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Change needed in Israel's approach to law enforcement in Occupied Territories

Nadav Greenberg [Yesh Din]: "Yesh Din's latest fact sheet [pdf] indicates a disturbing trend. Our findings show that a mere one out of ten cases of settler crimes against Palestinians results in an indictment. This is a troubling reminder of the continuing lack of attention Israel's law enforcement agencies devote to bringing settlers to justice. Because these numbers are very similar to our previous report on law enforcement from 2006, this publication shows that over the past two years very little has been done to strengthen the arm of the law in the Occupied Territories (OT).

The ongoing laxity in bringing settlers to justice is not only a violation of Israel's legal and moral obligations towards the residents of areas under its control, but also a substantial threat to the rule of law in the OT. Lately there has been an alarming trend of settlers committing violent crimes not only against Palestinians, but also against Israeli police and military forces in the West Bank. There is no question that this is a natural product of an environment where legal authority is either weak or absent altogether. The current situation is one in which settlers are protected by the military and police forces in the West Bank, and as a result they are confident that they can do as they please without suffering any legal consequences. A state that is willing to forgo the supremacy of its rule of law and allow its citizens to blatantly disregard the authority of its law enforcement agencies, for whatever reason, is playing with fire.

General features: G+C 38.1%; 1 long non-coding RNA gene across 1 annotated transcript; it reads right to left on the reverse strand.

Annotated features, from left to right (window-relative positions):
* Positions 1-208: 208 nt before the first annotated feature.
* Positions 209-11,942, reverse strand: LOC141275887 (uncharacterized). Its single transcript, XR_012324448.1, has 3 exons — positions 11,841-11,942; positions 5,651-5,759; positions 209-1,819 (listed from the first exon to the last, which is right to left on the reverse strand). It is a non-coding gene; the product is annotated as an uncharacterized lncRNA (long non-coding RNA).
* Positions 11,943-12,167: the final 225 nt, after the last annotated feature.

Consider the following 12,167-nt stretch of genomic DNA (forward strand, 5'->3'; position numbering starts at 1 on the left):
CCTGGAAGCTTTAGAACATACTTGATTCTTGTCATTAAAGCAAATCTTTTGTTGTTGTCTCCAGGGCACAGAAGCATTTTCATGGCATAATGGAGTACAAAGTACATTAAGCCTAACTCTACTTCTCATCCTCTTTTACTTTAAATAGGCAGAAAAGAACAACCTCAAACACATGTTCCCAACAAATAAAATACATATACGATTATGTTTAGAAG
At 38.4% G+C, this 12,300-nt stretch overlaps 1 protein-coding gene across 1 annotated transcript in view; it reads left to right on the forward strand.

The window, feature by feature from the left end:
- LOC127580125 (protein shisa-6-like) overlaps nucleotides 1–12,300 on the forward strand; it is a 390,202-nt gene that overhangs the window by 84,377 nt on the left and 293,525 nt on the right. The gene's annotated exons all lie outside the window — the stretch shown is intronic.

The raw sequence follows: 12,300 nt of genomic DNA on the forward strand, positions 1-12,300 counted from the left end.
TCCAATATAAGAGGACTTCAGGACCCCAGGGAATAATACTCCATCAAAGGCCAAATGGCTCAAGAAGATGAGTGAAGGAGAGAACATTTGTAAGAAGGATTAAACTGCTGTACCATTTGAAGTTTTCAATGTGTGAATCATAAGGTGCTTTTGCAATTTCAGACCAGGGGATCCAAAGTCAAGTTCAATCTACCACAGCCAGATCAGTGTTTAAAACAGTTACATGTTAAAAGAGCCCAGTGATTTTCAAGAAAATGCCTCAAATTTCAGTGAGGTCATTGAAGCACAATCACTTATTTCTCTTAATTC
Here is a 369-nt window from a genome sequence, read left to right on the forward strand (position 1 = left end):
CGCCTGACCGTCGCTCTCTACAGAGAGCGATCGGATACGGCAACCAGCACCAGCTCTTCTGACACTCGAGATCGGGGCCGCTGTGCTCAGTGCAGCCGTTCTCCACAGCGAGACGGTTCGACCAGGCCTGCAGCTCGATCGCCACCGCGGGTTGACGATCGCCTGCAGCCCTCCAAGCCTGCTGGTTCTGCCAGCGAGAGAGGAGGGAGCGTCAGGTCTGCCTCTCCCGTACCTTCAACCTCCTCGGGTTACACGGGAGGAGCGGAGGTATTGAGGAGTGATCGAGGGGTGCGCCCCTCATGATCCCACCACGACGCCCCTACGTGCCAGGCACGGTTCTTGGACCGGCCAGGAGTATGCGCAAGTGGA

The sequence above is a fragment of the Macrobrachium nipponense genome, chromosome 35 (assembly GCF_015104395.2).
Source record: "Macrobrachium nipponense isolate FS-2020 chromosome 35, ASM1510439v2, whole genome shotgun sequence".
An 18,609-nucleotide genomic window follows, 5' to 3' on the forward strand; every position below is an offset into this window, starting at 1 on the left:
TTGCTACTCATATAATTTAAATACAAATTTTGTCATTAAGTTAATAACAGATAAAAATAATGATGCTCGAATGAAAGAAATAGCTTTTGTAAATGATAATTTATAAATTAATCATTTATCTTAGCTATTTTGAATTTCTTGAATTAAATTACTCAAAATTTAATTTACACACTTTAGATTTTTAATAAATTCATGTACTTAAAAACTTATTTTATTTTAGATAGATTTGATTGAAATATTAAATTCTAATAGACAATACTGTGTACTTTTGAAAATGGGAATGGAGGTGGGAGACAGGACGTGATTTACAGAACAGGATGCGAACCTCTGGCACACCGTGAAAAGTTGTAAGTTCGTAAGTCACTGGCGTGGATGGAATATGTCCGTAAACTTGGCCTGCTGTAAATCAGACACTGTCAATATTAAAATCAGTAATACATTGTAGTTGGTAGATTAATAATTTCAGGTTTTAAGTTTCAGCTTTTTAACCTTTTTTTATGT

If this deterioration in the standing of law enforcement in the OT is to be reversed, a complete change of approach is needed throughout Israel's law enforcement apparatus. An institutional reordering of priorities in the police and State Prosecutor's Office, increased manpower (especially Arabic-speaking investigators), more timely responses, and a sustained effort to investigate cases thoroughly and exhaustively are all necessary steps on the way to restoring the rule of law in the OT. If Israel fails to take substantial action in this regard, not only will it be allowing criminals to go unpunished, but it will also be encouraging the development of a state of lawlessness under its watch."

Opinions expressed in JURIST Commentary are the sole responsibility of the author and do not necessarily reflect the views of JURIST's editors, staff, donors or the University of Pittsburgh.

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